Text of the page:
We need to understand that Lorraine Barrie is terrified of failure along with old age. She is a pathetic, repellent character, like all Coward's best. Nevertheless, the combination of Keith and Coward will surely make this a commercial success, and the staging itself is thoroughly engaging. I have decided to start reading the short stories again when I get to the end.

In with both feet

You may recall that in a few weeks' time I am climbing Mount Kilimanjaro. I have now purchased enough equipment to live on its lower slopes for several months. Against my better judgement I decided to buy a new pair of hiking boots, and, armed with an article culled from the sports section of this very paper, I set off for the outdoor equipment shops. Have you any idea how technical boots have become? It must be easier to program a computer than understand the difference between what you can put on your feet at 19,000 feet. Of course no one stocked the boots The Independent on Sunday wrote about. And boots are made in Italy or Austria or Germany and my size came up differently in every make. I spent an astonishing £145, when I've gone through the past decade hiking from the Himalayas to the South Downs in ones that cost £37.50 a pair, made in Romania and sold in my local shoe shop (sadly now closed down) in Pateley Bridge.

The final indignity is that after wearing my new hi-tech footwear for a two-hour stroll across the North Yorkshire moors I now have huge blisters on the back of each foot. Nightly I now wake up with two things to panic about ­ one that I won't be able to climb 3,000 feet on my final day to the summit (which involves 12 to 15 hours of walking) and secondly, that I've messed up my feet.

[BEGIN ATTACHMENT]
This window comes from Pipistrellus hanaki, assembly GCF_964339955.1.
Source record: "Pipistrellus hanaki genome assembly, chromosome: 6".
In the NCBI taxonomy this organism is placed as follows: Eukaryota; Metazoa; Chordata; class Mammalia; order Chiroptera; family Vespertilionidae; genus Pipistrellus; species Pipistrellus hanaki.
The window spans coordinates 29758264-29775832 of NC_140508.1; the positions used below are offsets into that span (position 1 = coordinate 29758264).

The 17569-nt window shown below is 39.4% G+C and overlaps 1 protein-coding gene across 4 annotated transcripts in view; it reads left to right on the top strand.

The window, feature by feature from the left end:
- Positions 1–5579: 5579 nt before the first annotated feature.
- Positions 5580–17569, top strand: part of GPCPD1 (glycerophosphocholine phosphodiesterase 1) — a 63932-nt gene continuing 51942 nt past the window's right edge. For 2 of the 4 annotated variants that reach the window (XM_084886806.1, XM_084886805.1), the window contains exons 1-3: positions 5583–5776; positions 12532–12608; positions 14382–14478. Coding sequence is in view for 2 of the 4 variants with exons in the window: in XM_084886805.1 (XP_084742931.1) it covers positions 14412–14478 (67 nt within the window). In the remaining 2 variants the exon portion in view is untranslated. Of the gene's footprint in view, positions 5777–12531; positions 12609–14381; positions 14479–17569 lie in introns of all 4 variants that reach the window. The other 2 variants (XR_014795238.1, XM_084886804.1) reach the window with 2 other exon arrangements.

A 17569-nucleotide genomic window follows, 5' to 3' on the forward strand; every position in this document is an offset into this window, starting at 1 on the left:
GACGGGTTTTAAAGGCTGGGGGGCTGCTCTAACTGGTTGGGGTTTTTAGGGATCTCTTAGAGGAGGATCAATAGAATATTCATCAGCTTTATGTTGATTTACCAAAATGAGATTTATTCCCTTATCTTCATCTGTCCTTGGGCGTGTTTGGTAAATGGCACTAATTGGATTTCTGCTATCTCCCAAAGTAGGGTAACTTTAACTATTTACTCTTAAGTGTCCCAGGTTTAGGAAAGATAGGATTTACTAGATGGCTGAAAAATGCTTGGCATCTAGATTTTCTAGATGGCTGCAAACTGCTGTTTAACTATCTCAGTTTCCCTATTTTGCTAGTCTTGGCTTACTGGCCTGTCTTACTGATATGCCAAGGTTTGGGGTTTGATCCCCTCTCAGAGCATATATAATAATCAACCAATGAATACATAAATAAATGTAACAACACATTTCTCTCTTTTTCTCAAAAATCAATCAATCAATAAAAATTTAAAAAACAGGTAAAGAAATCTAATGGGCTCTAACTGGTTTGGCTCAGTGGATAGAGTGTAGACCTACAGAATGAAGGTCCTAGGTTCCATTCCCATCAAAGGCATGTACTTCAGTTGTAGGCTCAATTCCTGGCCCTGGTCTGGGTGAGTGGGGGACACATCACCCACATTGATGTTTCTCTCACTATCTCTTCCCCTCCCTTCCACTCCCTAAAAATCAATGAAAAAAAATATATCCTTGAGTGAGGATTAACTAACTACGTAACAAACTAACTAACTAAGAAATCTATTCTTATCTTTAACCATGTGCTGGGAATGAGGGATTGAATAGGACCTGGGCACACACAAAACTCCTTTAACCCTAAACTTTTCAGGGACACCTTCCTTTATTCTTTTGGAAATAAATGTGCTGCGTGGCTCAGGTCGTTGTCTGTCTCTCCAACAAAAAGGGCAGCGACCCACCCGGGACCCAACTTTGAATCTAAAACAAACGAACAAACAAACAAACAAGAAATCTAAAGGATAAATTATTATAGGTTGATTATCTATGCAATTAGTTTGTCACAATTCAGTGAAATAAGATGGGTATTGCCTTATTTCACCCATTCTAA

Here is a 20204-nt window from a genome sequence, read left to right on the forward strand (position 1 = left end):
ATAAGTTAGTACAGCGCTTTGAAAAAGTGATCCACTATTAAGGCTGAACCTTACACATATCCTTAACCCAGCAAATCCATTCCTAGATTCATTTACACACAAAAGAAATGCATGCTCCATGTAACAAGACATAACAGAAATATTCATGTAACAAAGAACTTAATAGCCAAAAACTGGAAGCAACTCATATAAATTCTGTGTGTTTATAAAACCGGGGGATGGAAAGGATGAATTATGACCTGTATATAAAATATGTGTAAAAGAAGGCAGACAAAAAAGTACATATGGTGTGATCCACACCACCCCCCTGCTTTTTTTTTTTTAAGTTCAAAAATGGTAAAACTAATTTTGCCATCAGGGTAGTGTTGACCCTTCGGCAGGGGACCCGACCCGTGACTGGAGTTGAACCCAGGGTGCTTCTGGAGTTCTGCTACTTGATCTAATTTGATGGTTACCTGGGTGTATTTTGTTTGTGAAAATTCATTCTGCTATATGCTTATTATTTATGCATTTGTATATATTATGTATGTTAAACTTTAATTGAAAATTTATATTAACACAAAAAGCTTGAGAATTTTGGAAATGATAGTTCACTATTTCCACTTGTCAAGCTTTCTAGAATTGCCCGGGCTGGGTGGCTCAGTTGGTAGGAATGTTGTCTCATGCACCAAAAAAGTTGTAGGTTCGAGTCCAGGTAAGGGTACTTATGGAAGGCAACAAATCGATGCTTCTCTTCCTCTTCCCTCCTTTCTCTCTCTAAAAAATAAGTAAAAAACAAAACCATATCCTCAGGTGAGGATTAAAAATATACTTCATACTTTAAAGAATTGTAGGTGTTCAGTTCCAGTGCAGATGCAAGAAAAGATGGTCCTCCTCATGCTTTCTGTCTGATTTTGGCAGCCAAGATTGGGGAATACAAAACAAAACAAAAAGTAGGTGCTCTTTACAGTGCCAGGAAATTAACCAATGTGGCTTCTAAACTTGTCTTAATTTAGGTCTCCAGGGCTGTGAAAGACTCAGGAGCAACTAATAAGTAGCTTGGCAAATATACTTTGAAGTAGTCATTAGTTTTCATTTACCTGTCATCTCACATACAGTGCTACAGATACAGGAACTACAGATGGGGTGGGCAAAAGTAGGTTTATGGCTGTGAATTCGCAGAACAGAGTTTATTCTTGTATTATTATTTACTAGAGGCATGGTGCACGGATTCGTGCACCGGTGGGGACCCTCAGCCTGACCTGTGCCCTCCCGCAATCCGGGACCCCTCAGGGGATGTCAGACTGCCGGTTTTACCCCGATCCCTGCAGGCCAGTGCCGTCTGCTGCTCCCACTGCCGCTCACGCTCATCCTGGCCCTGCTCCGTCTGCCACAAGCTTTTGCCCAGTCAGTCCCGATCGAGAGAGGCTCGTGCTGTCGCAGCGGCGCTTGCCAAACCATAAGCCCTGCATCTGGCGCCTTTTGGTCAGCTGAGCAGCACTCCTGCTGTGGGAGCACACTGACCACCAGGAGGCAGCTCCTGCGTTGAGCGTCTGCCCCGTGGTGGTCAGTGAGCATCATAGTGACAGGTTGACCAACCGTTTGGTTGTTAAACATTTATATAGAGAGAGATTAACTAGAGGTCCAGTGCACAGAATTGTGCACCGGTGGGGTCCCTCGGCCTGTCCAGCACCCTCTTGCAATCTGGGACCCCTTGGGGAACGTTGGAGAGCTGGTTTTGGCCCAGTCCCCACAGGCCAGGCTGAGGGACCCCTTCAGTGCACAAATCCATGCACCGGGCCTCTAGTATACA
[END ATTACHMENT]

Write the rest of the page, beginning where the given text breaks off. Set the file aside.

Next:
I rang Chris St George, ex-SAS man and director of the Third Space gym in London where I've been training in a room which has some of the oxygen taken out to simulate what it will be like at 9,000 feet. He told me to throw the boots in the bath for at least 30 minutes and then walk around with them on wet for an hour. Afterwards I leave them to dry and give them a going-over with dubbin. "But they're really nice navy blue suede," I bleated, realising that I might have made another major error. So I'm plastering my feet with surgical spirit, taping special jelly gunk over the blisters and soldiering on.

Just in time

Finally, after moaning about museums being simply annexes to coffee bars the other week, what a relief to walk around the refurbished and rehung Tate Britain and discover that they have abandoned their weird policy of hanging paintings according to "themes" ­ the nude for example. The collection is now hung chronologically and makes complete sense. There's far more on display and it looks brilliantly coherent. This is one museum that draws the visitor in and takes you on an exciting journey. The café is not the focal point, simply your reward at the end of a couple of well spent hours. The new galleries downstairs have kicked off with an exhibition in the worst possible taste on the Victorian nude. Next to a terrific picture by Henry Scott Tuke of four boys larking about in a boat is one of the nastiest things I've seen in a long while ­ a repellent and thoroughly creepy study of three naked boys on a beach, by William Stott. These little lads are thin, white and a paedophile's fantasy. I'd better call up Rebekah Wade and get the News of the World on the case.

Noël Coward's 'Collected Short Stories' are published by Methuen, £12.99